Federal loans and grants

Stafford loans

Federal Stafford loans are the backbone of the Department of Education's self-help aid program for students. The advantage of Stafford loans is that their interest rate is lower than what students or parents could get through a private lender. However, it's usually higher than the rate for a Perkins loan. Stafford loans are available to students enrolled in an eligible program at least half-time and carry variable interest rates that are adjusted each July 1 for the following 12 months.

There are two types of Stafford loans -- Direct and FFEL. Direct Stafford loans are made through the William D. Ford Federal Direct Loan (Direct Loan) program, while FFEL Stafford loans are made by the Federal Family Education Loan (FFEL) program. The terms and conditions are much the same, but in the Direct Loan program, the money comes directly from the U.S. government. If your school does not participate in the Direct Loan program, the money is lent to you from a bank, credit union or other lender that participates in the FFEL program.

A Stafford loan may either be subsidized or nonsubsidized. Subsidized loans are based on financial need, and the federal government pays interest on the loans while the student is in school. Students pick up the payments on loan interest and principal six months after they graduate.

Students who don't show financial need, according to the Department of Education's guidelines, but still need more money for school, may qualify for an unsubsidized Stafford loan. This type of loan doesn't offer the interest grace period. The borrower is responsible for interest charges beginning the date the loan is disbursed.

Students can take from 10 to 30 years to pay off their Stafford loans, depending on the amount they owe and the type of repayment plan they choose. Under certain conditions you can receive a deferment or discharge of the loan. For more on deferment or discharge, see Chapter 5.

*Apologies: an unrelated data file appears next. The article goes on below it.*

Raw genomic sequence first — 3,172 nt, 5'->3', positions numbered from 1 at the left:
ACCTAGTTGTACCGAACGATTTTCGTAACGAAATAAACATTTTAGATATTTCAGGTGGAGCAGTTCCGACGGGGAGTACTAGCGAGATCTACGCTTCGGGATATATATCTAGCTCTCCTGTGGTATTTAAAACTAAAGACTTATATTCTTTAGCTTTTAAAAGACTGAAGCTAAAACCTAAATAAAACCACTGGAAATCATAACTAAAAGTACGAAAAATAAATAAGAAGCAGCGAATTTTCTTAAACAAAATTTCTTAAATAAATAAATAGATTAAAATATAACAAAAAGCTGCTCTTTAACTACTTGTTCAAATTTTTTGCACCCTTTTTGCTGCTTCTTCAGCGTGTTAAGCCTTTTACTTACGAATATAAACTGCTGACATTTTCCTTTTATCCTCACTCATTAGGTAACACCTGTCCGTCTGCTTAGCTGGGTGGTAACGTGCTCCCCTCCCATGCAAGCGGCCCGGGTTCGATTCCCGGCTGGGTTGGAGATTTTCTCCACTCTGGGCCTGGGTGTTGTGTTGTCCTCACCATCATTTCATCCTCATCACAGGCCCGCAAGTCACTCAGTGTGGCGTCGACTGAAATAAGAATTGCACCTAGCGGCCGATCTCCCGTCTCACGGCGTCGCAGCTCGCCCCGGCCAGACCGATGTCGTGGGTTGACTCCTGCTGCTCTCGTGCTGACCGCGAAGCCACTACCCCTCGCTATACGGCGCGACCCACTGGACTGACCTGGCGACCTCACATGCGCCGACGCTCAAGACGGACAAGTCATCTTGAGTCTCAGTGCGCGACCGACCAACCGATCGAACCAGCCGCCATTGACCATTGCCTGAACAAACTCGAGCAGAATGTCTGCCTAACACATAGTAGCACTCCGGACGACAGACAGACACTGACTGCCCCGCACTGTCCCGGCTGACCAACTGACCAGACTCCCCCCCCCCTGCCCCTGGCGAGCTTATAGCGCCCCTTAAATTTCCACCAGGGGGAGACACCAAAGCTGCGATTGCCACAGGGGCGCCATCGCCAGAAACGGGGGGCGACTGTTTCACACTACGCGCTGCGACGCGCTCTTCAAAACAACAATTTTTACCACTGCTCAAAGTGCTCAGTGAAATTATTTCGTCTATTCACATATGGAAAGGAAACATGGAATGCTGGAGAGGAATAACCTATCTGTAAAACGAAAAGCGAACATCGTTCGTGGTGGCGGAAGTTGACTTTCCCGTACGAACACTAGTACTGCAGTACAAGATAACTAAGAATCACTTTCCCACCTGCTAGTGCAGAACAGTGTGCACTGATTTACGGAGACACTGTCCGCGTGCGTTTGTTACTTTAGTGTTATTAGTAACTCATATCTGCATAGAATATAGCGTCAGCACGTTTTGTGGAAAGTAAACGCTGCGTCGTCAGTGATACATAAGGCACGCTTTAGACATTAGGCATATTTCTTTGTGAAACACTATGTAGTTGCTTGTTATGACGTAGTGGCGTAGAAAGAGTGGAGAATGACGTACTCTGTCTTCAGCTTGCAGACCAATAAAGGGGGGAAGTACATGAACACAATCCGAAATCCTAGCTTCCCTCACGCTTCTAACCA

Loans for parents

Federal loans also are available to parents of college students, and can help bridge an important college funding gap. Parents may borrow up to the full cost of a student's education, minus any financial aid received, with a Parent Loan for Undergraduate Students, or PLUS. These loans are government-sponsored and have a variable interest rate that is capped at 9 percent.

Families must pass a credit check to qualify for a PLUS loan and the student must meet certain eligibility requirements. Monthly payments begin within 60 days of the loan disbursement. Repayment on a PLUS loan is 10 years, with no early repayment penalty. Generally, PLUS loans carry the same deferment and discharge policies as Stafford loans.

Although many families prefer not to borrow money at all, it's important to remember that federal loans tend to have lower interest rates and more flexible repayment policies than other types of loans. Families who need to borrow money for college should be sure to exhaust all federal loan options before turning to private lenders.

For more information on federal student aid programs, go to FAFSA or StudentAid. And to find up-to-date interest rates in your city and state on Stafford loans, PLUS, alternative loans and home equity loans, visit the Compare Rates tab on Bankrate's College Finance home page.


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